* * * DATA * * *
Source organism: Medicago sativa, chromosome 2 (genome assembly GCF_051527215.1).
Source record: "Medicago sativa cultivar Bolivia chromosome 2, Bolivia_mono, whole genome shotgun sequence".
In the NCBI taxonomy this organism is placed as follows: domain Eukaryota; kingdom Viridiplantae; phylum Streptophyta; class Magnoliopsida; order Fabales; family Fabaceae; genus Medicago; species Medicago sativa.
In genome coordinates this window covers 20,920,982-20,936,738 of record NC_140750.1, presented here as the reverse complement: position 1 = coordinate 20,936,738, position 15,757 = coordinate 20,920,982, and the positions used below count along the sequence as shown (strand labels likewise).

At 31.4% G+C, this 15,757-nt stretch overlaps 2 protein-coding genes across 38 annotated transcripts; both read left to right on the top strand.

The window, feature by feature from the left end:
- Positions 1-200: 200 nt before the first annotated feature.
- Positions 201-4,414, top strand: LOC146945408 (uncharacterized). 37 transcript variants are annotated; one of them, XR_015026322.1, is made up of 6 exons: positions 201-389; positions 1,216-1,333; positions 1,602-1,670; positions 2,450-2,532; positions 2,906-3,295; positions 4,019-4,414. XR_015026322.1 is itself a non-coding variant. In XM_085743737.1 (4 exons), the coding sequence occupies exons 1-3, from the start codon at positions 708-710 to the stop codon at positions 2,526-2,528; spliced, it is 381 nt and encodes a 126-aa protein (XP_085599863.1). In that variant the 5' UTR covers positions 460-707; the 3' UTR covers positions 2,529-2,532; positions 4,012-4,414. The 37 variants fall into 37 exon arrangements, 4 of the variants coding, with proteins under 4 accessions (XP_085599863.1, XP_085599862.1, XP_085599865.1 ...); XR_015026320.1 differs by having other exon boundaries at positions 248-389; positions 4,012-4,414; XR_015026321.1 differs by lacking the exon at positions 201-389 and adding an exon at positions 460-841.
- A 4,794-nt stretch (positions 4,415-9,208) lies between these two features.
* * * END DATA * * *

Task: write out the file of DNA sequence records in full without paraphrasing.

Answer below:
Source organism: Medicago sativa, chromosome 2 (genome assembly GCF_051527215.1).
Source record: "Medicago sativa cultivar Bolivia chromosome 2, Bolivia_mono, whole genome shotgun sequence".
In the NCBI taxonomy this organism is placed as follows: domain Eukaryota; kingdom Viridiplantae; phylum Streptophyta; class Magnoliopsida; order Fabales; family Fabaceae; genus Medicago; species Medicago sativa.
In genome coordinates this window covers 20,920,982-20,936,738 of record NC_140750.1, presented here as the reverse complement: position 1 = coordinate 20,936,738, position 15,757 = coordinate 20,920,982, and the positions used below count along the sequence as shown (strand labels likewise).

At 31.4% G+C, this 15,757-nt stretch overlaps 2 protein-coding genes across 38 annotated transcripts; both read left to right on the top strand.

The window, feature by feature from the left end:
- Positions 1-200: 200 nt before the first annotated feature.
- Positions 201-4,414, top strand: LOC146945408 (uncharacterized). 37 transcript variants are annotated; one of them, XR_015026322.1, is made up of 6 exons: positions 201-389; positions 1,216-1,333; positions 1,602-1,670; positions 2,450-2,532; positions 2,906-3,295; positions 4,019-4,414. XR_015026322.1 is itself a non-coding variant. In XM_085743737.1 (4 exons), the coding sequence occupies exons 1-3, from the start codon at positions 708-710 to the stop codon at positions 2,526-2,528; spliced, it is 381 nt and encodes a 126-aa protein (XP_085599863.1). In that variant the 5' UTR covers positions 460-707; the 3' UTR covers positions 2,529-2,532; positions 4,012-4,414. The 37 variants fall into 37 exon arrangements, 4 of the variants coding, with proteins under 4 accessions (XP_085599863.1, XP_085599862.1, XP_085599865.1 ...); XR_015026320.1 differs by having other exon boundaries at positions 248-389; positions 4,012-4,414; XR_015026321.1 differs by lacking the exon at positions 201-389 and adding an exon at positions 460-841.
- A 4,794-nt stretch (positions 4,415-9,208) lies between these two features.